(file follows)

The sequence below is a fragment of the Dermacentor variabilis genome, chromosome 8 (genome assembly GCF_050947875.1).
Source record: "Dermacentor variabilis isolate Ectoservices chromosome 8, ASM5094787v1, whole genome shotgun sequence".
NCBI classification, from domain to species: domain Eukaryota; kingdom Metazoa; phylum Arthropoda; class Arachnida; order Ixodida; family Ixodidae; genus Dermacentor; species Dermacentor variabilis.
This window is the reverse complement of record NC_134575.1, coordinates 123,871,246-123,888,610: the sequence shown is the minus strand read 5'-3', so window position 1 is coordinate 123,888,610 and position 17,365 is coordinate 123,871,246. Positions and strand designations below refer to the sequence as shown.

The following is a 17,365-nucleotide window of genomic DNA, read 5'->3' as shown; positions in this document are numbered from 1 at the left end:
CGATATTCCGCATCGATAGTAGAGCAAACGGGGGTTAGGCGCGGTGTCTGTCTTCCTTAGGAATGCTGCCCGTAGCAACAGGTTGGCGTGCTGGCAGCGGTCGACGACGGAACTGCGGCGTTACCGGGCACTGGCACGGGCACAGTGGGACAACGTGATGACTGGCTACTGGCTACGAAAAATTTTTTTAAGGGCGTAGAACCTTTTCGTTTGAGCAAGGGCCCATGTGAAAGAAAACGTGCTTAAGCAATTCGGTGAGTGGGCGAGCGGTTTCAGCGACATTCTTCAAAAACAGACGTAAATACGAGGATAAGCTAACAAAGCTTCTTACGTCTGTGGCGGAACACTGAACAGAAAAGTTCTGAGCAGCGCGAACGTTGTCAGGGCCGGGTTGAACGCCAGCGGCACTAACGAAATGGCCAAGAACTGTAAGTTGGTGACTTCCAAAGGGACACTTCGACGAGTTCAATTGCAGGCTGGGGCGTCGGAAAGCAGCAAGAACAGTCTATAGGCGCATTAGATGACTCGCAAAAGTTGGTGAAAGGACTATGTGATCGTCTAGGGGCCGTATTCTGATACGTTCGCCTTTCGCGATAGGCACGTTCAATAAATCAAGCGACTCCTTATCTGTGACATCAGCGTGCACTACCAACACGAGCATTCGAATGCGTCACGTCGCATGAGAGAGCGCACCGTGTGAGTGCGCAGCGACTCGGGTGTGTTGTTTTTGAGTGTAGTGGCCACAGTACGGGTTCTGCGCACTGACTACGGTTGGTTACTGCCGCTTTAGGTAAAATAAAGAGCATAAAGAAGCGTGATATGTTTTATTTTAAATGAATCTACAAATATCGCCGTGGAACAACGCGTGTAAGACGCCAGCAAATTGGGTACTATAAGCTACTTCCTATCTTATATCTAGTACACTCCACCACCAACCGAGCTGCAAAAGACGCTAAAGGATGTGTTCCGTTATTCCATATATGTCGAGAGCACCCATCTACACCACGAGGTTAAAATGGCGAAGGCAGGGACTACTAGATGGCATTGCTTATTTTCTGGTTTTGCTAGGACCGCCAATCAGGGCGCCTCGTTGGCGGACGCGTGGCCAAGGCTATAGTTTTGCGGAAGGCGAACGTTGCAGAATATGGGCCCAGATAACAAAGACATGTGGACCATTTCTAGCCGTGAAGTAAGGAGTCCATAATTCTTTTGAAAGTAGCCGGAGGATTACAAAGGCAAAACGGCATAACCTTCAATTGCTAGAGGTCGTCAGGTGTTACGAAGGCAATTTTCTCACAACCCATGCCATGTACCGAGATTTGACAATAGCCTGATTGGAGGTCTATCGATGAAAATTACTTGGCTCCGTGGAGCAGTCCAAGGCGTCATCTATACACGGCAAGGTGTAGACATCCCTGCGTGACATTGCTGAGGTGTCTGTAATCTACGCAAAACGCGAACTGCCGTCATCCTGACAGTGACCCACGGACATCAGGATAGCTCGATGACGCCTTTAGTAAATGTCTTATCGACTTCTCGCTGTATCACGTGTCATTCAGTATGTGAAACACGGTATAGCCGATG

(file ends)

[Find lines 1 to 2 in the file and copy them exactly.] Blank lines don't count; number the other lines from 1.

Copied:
The sequence below is a fragment of the Dermacentor variabilis genome, chromosome 8 (genome assembly GCF_050947875.1).
Source record: "Dermacentor variabilis isolate Ectoservices chromosome 8, ASM5094787v1, whole genome shotgun sequence".